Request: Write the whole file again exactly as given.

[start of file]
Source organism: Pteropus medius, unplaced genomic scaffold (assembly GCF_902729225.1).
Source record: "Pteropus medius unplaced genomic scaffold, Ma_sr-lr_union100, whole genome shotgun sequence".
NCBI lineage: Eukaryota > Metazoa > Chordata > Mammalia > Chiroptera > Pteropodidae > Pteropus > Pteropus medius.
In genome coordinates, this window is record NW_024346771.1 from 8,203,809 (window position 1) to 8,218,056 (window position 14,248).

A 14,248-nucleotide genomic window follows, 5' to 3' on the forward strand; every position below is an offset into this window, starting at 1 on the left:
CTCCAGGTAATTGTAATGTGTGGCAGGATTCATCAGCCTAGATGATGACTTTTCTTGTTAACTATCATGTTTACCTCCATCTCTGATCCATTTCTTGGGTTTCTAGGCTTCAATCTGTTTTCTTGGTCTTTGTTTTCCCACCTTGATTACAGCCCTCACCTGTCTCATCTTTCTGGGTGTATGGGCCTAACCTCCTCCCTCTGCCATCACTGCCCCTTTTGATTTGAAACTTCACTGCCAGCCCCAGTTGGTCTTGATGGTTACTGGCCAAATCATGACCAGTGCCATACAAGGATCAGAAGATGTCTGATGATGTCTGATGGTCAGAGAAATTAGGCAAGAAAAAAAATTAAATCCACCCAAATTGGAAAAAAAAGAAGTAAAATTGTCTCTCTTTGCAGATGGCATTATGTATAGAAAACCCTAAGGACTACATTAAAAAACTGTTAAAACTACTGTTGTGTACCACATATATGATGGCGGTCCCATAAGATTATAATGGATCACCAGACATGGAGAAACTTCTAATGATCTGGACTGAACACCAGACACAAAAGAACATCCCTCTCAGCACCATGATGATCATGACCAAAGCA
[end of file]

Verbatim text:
Source organism: Pteropus medius, unplaced genomic scaffold (assembly GCF_902729225.1).
Source record: "Pteropus medius unplaced genomic scaffold, Ma_sr-lr_union100, whole genome shotgun sequence".
NCBI lineage: Eukaryota > Metazoa > Chordata > Mammalia > Chiroptera > Pteropodidae > Pteropus > Pteropus medius.
In genome coordinates, this window is record NW_024346771.1 from 8,203,809 (window position 1) to 8,218,056 (window position 14,248).

A 14,248-nucleotide genomic window follows, 5' to 3' on the forward strand; every position below is an offset into this window, starting at 1 on the left:
CTCCAGGTAATTGTAATGTGTGGCAGGATTCATCAGCCTAGATGATGACTTTTCTTGTTAACTATCATGTTTACCTCCATCTCTGATCCATTTCTTGGGTTTCTAGGCTTCAATCTGTTTTCTTGGTCTTTGTTTTCCCACCTTGATTACAGCCCTCACCTGTCTCATCTTTCTGGGTGTATGGGCCTAACCTCCTCCCTCTGCCATCACTGCCCCTTTTGATTTGAAACTTCACTGCCAGCCCCAGTTGGTCTTGATGGTTACTGGCCAAATCATGACCAGTGCCATACAAGGATCAGAAGATGTCTGATGATGTCTGATGGTCAGAGAAATTAGGCAAGAAAAAAAATTAAATCCACCCAAATTGGAAAAAAAAGAAGTAAAATTGTCTCTCTTTGCAGATGGCATTATGTATAGAAAACCCTAAGGACTACATTAAAAAACTGTTAAAACTACTGTTGTGTACCACATATATGATGGCGGTCCCATAAGATTATAATGGATCACCAGACATGGAGAAACTTCTAATGATCTGGACTGAACACCAGACACAAAAGAACATCCCTCTCAGCACCATGATGATCATGACCAAAGCA